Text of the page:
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Access issues inherited from Blue Mountains

The Blue Mountains are a World Heritage listed area. The Grose Valley, the cliffs around Katoomba and much of the Narrow Neck peninsula are part of the Blue Mountains National Park which is managed by the NPWS. The Western Escarpment - where most of the climbing is - is Crown Land managed by the BMCC. While the NPWS Plan of Management nominates several locations in the National Park where rock climbing is deemed appropriate, the majority of the climbing remains unacknowledged. To maintain access our best approach is to 'Respect Native Habitat, Tread Softly and Leave No Trace'. Do not cut flora and keep any tracks and infrastructure as minimal as possible.

Practically all crags are either in National Park or in council reserve: dog owners are reminded that dogs are not allowed in National Parks at any time and fines have been issued, while for crags on council reserve the BMCC leash law requires that dogs be on-leash.


Heading West through Mt Victoria, turn Left into Grandview Pde. Park near top of hill near Beaufort Ave. Walk down to gate. Follow signs "Sunset Rock, Walkers Only" heading Left to Sunset Rock (first rocky outcrop). Continue Right through bush down to descent Chimney.

Ethic inherited from Blue Mountains

Although sport climbing is well entrenched as the most popular form of Blueys climbing, mixed-climbing on gear and bolts has generally been the rule over the long term. Please try to use available natural gear where possible, and do not bolt cracks or potential trad climbs.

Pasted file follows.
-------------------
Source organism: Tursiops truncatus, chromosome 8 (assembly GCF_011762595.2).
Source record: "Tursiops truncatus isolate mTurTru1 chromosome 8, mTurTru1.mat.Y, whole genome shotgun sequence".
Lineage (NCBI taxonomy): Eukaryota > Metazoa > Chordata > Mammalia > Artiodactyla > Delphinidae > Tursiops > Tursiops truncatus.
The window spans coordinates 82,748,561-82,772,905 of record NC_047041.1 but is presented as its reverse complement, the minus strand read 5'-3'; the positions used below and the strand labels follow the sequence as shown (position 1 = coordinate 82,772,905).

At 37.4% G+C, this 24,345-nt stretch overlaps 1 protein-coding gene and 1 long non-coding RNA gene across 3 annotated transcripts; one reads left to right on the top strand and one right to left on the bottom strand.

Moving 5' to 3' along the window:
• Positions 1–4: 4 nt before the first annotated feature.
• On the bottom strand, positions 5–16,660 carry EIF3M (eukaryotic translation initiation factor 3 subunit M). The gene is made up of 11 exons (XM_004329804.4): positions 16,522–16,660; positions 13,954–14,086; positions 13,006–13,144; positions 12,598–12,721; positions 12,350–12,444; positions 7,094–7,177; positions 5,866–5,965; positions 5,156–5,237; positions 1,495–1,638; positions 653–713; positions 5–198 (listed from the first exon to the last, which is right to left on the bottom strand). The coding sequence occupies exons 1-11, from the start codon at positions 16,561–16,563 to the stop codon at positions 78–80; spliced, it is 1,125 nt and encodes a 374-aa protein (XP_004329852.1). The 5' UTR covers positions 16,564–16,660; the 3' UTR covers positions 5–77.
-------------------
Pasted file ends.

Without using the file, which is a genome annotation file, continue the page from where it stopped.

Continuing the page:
Because of the softness of Blue Mountains sandstone, bolting should only be done by those with a solid knowledge of glue-in equipping. A recent fatality serves as a reminder that this is not an area to experiment with bolting.

If you do need to top rope, please do it through your own gear as the wear on the anchors is both difficult and expensive to maintain.

It would be appreciated if brushing of holds becomes part of your climbing routine - do it with a soft bristled brush and never a steel brush!

The removal of vegetation - both from the cliff bases and the climbs - is not seen as beneficial to aesthetics of the environment nor to our access to it. However, the fast growing scrub can conceal walking tracks in mere months, so bringing a pair of secaturs and pruning as you walk is a good way of helping out with the constant task of track maintenance. Some appropriately discreet pruning is a far better alternative then track braiding (which causes far more damage). It's also a good warmup for your forearms! However, do so only on Council land and not in the National Park.



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Grade Route

Start at left edge of short orange wall. Traverse in from Left to black streak, then up past 2 bolts.

FFA: J. Smoothy & M. Stacey, 1987

Diagonal crack just Left of descent Chimney. Climb to crack, then to horizontal break. Traverse left to arete, and then up (2 bolts on left side). DBB at top.

FFA: J. Smoothy & M. Stacey, 1987

1m Right of Vitae. Climb crack then steep wall past 3 bolts.

FFA: J. Smoothy & M. Stacey, 1987

Climb the Right arete of the orange wall past 2 bolts to BB at top.

FFA: L. Trihey & J. Smoothy, 1987

Right of Time, Life, Books on Left arete of the small buttress. Hard start, then climb right side of the arete to the top past 2 bolts. Bring wires and medium cams.

FFA: L. McManus & F. Lumsden, 1988

2m right of Toot Beep. Climb up to break, then up past 1 bolt. The tree is reportedly "off route". Bring a medium cam for break.

FFA: F. Lumsden & L. McManus, 1988

Start at arete Right of Steve Steps Out. Behind tree to break, then up ramps on arete. Bring a large cam for break.

FFA: F. Lumsden & L. McManus, 1988


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